Paul Turnbull is a cultural historian who is the University of Tasmania’s foundation chair in digital humanities. He is also an honorary professor of history at the University of Queensland.
Paul gained his PhD in 1985 from James Cook University. Until the late 1990s, his research focused on aspects of European Enlightenment historiography. Over the past twenty years he has focused on investigating and writing about the history of scientific uses of the bodily remains of Pacific and Australian Indigenous peoples during the nineteenth and early twentieth centuries. He also has ongoing research interests in the cultural and political dimensions of Indigenous peoples repatriating their ancestral dead from European scientific collections.
Paul has regularly been a consultant researcher for national and local Indigenous Australian representative organisations. In 2004, he was awarded a Fulbright Senior Fellowship on the basis of his research on using digital technologies to provide access to Indigenous traditional knowledge in colonial archives.
The Lives of the Indigenous Dead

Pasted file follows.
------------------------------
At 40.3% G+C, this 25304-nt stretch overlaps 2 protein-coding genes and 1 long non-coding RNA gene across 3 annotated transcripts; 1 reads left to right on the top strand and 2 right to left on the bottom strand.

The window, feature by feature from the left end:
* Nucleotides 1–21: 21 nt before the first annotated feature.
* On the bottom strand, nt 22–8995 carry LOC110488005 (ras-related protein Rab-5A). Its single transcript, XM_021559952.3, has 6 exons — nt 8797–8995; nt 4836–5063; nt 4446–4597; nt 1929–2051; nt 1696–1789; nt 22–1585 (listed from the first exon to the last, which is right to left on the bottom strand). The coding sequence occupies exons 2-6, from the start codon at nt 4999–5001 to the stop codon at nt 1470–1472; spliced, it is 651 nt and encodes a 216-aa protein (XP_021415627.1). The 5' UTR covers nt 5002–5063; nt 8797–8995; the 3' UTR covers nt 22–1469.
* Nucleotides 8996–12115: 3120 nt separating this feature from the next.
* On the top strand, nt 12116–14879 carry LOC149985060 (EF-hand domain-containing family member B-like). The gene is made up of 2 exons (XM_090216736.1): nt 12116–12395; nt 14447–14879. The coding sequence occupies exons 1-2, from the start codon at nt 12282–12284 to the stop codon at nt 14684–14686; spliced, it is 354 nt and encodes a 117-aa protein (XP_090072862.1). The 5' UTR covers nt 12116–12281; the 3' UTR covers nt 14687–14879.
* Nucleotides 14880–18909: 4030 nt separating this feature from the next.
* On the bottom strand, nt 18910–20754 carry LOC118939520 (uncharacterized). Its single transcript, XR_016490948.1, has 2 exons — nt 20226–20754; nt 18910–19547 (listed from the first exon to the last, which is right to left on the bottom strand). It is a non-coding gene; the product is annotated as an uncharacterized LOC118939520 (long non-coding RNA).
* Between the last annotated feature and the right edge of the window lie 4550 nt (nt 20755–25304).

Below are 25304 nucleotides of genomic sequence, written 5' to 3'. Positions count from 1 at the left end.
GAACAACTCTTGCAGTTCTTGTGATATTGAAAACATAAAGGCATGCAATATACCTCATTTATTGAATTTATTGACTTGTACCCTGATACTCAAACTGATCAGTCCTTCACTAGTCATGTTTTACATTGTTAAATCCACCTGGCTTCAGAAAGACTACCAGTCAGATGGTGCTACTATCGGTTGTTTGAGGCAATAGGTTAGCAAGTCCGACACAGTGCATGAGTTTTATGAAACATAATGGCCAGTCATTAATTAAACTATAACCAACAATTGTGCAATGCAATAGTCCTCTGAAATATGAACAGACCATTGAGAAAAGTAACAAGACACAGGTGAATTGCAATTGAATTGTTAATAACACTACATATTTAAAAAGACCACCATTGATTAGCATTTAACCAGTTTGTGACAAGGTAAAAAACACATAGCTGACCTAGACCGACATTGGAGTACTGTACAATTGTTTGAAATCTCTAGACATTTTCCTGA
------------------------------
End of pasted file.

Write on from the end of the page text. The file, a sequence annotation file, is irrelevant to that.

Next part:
My research project centres on the bodily remains of the indigenous peoples of Australia, Southern Africa, Arctic North America and Tierra del Fuego, and how these remains were given new ›life histories‹ by nineteenth and early twentieth century anatomists and physical anthropologists. To date, scholars have drawn attention to how comparative analyses of indigenous skeletal remains and fossilised bones discovered in various parts of Europe gave pernicious credence to the idea that indigenous people were ›living fossils.‹ My interest is in how the bones of the indigenous dead inspired life-histories also proved to be an influential resource by which late nineteenth and early twentieth century Europeans imaginatively reconstructed the everyday lives of peoples they presumed were their racial ancestors in the continent’s deep past. It has been commonly argued that the fate of the bones of the indigenous dead that were obtained by Europeans museums and medical schools was to be transformed into objects that were devoid of human attributes and qualities. My aim in this project is to show that, on the contrary, these bones could have a substantial sensory presence. The indigenous dead were capable of eliciting desire for complex, affective communion with the people whose relics they were, and the world in which they lived in before colonialism. Indeed, they could also inspire empathetic imaginings of the lives of indigenous peoples, which in turn proved a fertile resource for Europeans’ imaginings of their own deep past as expressed in popular scientific discourse and visual imagery. As I will shown through comparative study of nineteenth and early twentieth century scientists, popular science writers and visual artists, the lives of the indigenous dead proved a source of curiosity and inspiration in the growing fascination of later nineteenth century European elites with the supposed racial origins of their nationality in the continent’s deep past. I also hope in this project to encouraging dialogue between scholars in the humanities and scientists on the uses of life narratives in contemporary anthropometric and genetic analyses of human bodily remains.